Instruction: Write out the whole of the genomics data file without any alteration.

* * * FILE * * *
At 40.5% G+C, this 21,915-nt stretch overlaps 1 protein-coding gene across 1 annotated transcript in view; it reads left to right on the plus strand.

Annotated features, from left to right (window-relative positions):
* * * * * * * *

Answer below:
At 40.5% G+C, this 21,915-nt stretch overlaps 1 protein-coding gene across 1 annotated transcript in view; it reads left to right on the plus strand.

Annotated features, from left to right (window-relative positions):